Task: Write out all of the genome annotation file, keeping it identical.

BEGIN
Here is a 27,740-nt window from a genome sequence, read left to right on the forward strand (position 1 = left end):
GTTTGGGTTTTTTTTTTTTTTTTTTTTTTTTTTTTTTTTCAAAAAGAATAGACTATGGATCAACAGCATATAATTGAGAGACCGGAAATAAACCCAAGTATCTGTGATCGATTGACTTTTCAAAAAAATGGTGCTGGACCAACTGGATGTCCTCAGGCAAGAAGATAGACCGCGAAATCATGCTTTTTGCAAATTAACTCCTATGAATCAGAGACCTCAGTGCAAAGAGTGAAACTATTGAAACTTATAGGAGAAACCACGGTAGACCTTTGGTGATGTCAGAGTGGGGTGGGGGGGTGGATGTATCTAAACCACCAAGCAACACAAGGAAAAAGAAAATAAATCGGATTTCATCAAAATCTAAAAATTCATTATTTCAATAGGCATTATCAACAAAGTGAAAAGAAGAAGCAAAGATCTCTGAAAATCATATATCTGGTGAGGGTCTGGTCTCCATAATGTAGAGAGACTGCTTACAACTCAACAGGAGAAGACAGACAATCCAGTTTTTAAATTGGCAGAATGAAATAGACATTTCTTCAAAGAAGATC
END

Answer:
Here is a 27,740-nt window from a genome sequence, read left to right on the forward strand (position 1 = left end):
GTTTGGGTTTTTTTTTTTTTTTTTTTTTTTTTTTTTTTTCAAAAAGAATAGACTATGGATCAACAGCATATAATTGAGAGACCGGAAATAAACCCAAGTATCTGTGATCGATTGACTTTTCAAAAAAATGGTGCTGGACCAACTGGATGTCCTCAGGCAAGAAGATAGACCGCGAAATCATGCTTTTTGCAAATTAACTCCTATGAATCAGAGACCTCAGTGCAAAGAGTGAAACTATTGAAACTTATAGGAGAAACCACGGTAGACCTTTGGTGATGTCAGAGTGGGGTGGGGGGGTGGATGTATCTAAACCACCAAGCAACACAAGGAAAAAGAAAATAAATCGGATTTCATCAAAATCTAAAAATTCATTATTTCAATAGGCATTATCAACAAAGTGAAAAGAAGAAGCAAAGATCTCTGAAAATCATATATCTGGTGAGGGTCTGGTCTCCATAATGTAGAGAGACTGCTTACAACTCAACAGGAGAAGACAGACAATCCAGTTTTTAAATTGGCAGAATGAAATAGACATTTCTTCAAAGAAGATC